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Browsing: Legal Papers of John Adams, Volume 2


Docno: ADMS-05-02-02-0002-0001-0001

Editorial Note

In these cases the defendants stood accused of violating province laws forbidding interference with the upstream spawning run of alewives. Under the statutes, an action was to be brought in the name of a private citizen on a qui tam basis; that is, upon conviction, the penalty sued for would be divided between the informer-plaintiff and the poor of the town where the offense had been committed. Clark's case (Document II) was apparently straightforward, and Adams won “Verdict for Def't Costs” as well as a 48s. fee.1
The Loring case was more complicated. From the files2 it appears that Loring and three others owned a sawmill at the mouth of Island Creek Pond, Duxbury, and that Wadsworth, Adams' client, the town officer responsible for assuring compliance with the law, had commenced an action against them under the statute. Prior to the writ's return day, however, Loring and the others gave Wadsworth a penal bond for £100 conditioned on the town's agreeing to give up its share of the statutory fine. Perhaps behind this arrangement lay an offer of settlement: Wadsworth, who would ordinarily be entitled to half the statutory fine, may have agreed for some reason to accept less than this and to nonsuit himself;3 but, because Wadsworth could not legally control the town's rights in the litigation, it would be necessary for the defendants to obtain the town's relinquishment of those rights. The bond, therefore, merely protected Wadsworth's interests.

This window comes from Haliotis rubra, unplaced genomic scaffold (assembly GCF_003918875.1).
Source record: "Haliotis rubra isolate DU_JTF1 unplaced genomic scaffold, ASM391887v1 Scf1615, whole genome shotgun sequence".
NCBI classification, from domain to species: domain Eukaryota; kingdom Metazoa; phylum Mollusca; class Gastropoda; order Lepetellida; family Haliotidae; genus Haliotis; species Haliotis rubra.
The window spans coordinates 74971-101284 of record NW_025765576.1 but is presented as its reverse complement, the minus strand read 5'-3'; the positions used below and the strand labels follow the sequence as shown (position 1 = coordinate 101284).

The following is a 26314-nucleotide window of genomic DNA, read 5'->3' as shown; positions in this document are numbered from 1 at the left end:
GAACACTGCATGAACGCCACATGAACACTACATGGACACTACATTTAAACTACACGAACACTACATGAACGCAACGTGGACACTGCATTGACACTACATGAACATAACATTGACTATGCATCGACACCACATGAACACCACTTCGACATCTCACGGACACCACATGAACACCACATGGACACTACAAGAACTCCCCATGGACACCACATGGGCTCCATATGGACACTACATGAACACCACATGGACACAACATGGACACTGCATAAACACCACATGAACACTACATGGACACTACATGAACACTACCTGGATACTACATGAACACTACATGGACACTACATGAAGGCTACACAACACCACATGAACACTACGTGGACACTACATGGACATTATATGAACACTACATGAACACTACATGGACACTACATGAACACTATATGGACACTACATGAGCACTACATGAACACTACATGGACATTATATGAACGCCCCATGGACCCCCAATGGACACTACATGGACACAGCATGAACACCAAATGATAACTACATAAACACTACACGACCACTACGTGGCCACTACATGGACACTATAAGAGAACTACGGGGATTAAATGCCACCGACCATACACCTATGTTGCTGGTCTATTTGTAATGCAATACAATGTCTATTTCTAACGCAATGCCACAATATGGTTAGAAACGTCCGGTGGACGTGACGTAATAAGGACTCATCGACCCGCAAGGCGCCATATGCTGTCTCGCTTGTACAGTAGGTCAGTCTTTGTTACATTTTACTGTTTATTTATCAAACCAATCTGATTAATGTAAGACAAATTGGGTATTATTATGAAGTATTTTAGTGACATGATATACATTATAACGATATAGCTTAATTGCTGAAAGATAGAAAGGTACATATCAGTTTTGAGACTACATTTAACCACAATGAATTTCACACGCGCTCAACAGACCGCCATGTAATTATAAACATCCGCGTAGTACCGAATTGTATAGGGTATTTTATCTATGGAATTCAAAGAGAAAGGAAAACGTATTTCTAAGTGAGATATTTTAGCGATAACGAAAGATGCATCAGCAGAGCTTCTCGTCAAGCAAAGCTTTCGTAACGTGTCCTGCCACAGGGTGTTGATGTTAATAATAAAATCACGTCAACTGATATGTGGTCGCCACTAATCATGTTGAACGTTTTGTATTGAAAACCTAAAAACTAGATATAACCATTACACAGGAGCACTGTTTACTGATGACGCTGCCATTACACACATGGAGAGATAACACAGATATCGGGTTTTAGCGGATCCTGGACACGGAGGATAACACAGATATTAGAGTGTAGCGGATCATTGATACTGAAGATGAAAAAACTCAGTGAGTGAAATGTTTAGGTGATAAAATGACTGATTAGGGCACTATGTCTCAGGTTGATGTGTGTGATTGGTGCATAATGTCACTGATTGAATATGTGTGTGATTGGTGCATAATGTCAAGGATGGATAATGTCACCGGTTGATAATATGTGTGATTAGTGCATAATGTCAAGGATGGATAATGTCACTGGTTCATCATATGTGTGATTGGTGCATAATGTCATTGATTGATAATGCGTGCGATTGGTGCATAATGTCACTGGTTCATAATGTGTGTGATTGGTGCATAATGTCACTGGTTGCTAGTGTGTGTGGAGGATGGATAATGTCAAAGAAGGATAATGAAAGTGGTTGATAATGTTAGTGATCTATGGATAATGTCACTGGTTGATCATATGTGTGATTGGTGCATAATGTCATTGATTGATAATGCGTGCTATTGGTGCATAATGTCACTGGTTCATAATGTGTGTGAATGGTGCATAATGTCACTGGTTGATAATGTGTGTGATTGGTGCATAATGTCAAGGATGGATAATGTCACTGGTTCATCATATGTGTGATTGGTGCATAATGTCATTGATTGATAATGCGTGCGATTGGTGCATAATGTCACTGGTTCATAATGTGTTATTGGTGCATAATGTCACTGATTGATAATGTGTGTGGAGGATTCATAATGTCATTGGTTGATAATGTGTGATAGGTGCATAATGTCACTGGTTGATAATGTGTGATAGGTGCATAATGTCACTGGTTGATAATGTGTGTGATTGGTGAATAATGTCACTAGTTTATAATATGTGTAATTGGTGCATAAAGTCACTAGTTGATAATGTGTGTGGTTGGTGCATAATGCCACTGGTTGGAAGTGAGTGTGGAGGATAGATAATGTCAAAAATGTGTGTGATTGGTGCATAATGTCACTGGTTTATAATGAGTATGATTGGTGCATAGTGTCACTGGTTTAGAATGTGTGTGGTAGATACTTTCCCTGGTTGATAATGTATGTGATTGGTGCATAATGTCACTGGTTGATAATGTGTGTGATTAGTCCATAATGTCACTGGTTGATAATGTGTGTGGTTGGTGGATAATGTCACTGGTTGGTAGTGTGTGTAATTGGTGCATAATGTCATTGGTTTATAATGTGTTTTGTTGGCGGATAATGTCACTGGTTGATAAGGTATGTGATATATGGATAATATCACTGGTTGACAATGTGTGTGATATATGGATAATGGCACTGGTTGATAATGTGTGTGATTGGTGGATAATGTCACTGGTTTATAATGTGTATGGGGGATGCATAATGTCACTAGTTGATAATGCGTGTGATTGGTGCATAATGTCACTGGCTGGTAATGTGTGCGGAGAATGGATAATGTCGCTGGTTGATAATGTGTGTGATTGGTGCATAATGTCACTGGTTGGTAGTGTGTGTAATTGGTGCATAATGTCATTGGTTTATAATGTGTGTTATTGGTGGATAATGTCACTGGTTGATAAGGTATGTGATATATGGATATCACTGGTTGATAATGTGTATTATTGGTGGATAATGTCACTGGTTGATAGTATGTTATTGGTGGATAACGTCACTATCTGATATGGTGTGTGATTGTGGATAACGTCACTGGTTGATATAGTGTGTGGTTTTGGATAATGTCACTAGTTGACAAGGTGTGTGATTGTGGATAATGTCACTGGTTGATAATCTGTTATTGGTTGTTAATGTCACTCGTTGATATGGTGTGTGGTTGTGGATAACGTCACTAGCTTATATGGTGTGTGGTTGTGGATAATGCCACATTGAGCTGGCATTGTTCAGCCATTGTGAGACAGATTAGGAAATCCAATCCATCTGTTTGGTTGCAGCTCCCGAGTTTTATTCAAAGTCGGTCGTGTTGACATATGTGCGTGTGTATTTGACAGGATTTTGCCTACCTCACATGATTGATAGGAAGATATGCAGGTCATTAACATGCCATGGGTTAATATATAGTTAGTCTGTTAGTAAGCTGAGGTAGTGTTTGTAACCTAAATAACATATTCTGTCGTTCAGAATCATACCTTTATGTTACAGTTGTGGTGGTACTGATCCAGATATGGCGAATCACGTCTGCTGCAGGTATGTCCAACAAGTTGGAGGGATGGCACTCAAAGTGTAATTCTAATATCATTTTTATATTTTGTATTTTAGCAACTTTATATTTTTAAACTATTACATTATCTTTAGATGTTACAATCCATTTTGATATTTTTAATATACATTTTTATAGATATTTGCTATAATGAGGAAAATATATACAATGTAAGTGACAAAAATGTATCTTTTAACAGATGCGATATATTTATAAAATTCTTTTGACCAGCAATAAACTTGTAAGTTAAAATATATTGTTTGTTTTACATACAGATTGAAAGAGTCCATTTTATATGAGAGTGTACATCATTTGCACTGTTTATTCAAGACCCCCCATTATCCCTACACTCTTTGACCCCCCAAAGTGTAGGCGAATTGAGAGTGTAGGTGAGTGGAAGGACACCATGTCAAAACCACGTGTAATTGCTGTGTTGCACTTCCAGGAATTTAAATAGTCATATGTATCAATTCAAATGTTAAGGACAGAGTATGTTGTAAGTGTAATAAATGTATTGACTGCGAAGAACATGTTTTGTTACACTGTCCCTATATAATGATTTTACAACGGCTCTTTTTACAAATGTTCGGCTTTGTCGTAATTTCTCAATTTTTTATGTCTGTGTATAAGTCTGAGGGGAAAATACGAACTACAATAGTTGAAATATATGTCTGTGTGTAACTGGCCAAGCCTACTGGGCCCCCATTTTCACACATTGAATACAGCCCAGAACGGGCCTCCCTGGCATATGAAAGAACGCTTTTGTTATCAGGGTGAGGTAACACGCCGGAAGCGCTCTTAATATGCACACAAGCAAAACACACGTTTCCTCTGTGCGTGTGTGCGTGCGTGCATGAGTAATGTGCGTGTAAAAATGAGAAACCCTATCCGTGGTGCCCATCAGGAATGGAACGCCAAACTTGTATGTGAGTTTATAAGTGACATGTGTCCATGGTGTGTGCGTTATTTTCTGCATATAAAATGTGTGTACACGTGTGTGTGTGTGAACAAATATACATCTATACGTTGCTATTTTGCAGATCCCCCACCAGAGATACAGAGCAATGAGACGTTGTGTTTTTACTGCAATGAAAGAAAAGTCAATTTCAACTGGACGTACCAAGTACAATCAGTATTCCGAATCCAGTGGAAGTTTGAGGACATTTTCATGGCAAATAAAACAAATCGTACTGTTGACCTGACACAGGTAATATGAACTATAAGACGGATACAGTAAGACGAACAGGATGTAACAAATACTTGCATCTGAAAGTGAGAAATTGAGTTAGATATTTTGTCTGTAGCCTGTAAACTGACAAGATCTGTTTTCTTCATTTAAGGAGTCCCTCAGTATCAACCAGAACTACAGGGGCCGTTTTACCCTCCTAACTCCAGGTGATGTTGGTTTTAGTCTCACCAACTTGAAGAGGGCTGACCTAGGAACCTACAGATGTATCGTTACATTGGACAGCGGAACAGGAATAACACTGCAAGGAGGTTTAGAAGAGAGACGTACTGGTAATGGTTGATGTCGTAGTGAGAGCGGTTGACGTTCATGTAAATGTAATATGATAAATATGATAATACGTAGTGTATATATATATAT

The March 1765 Duxbury town meeting voted “No” to the proposition, but a special meeting on 13 May 1765 voted “Yes.” Meanwhile, the bond had fallen due. Wadsworth's action on the bond commenced at the Plymouth Inferior Court, October 1765, and was continued4 to the Plym• { 17 } outh Inferior Court, April 1766,5 from which Adams' minutes (Document I) date.6
The plea raised as defenses not only the May 1765 vote, but also Wadsworth's acts between the execution of the bond and the March meeting. Wadsworth was alleged to have “set himself to invite and perswade the inhabitants . . . to vote against” the proposition and to have succeeded, “by means whereof said condition was rendered impossible to be performed by the plaintiff's own doings.”7
This plea, something in the nature of a defense in confession and avoidance, threw the burden of going forward upon the defendants. It was therefore they, as Adams' minutes show, whose evidence opened the trial;8 and it was they for whom the jury returned a verdict.9
1. JA , Docket, Barnstable Inf. Ct., Dec. 1767, Adams Papers.
2. SF 142238.
3. Paine's minutes, however, suggest that the settlement may have involved an over-all payment by defendants of £30, to be split between Wadsworth and the Town. Paine Law Notes, Plymouth Inf. Ct., April 1766.
4. Paine Law Notes, Plymouth Inf. Ct., Oct. 1765.
5. Paine Law Notes, Plymouth Inf. Ct., April 1766.
6. JA 's minutes almost exactly parallel Paine's; moreover, the cause was not tried in the Superior Court during JA 's connection with it. See notes 9 and 1 10 , below. Min. Bk. 82, SCJ Plymouth, May 1766, May 1767, May 1768.
7. Plea. SF 142238.
8. “[I]f the only issue was raised by a plea in confession and avoidance the defendant would begin.” Sutton, Personal Actions 123. It seems, however, that in England, at least, the question of the defendant's right to open was not settled until the early part of the 19th century. See Cotton v. James, M. & M. 273, 278, 173 Eng. Rep. 1157, 1159 (N.P. 1829).
9. SF 142238. On appeal to the Superior Court new pleadings were allowed and the judgment was reversed. Min. Bk. 82, SCJ Plymouth, May 1766, N–8; id., May 1768, C–5. SCJ Rec. 1767–1768, fol. 186. JA dropped out before final judgment, but his dockets show that he received fees totaling 6s. for the Inferior Court, and £6 7s. 4d. in the Superior Court. JA , Docket, Plymouth Inf. Ct., April 1766; SCJ, May 1766; SCJ, May 1767.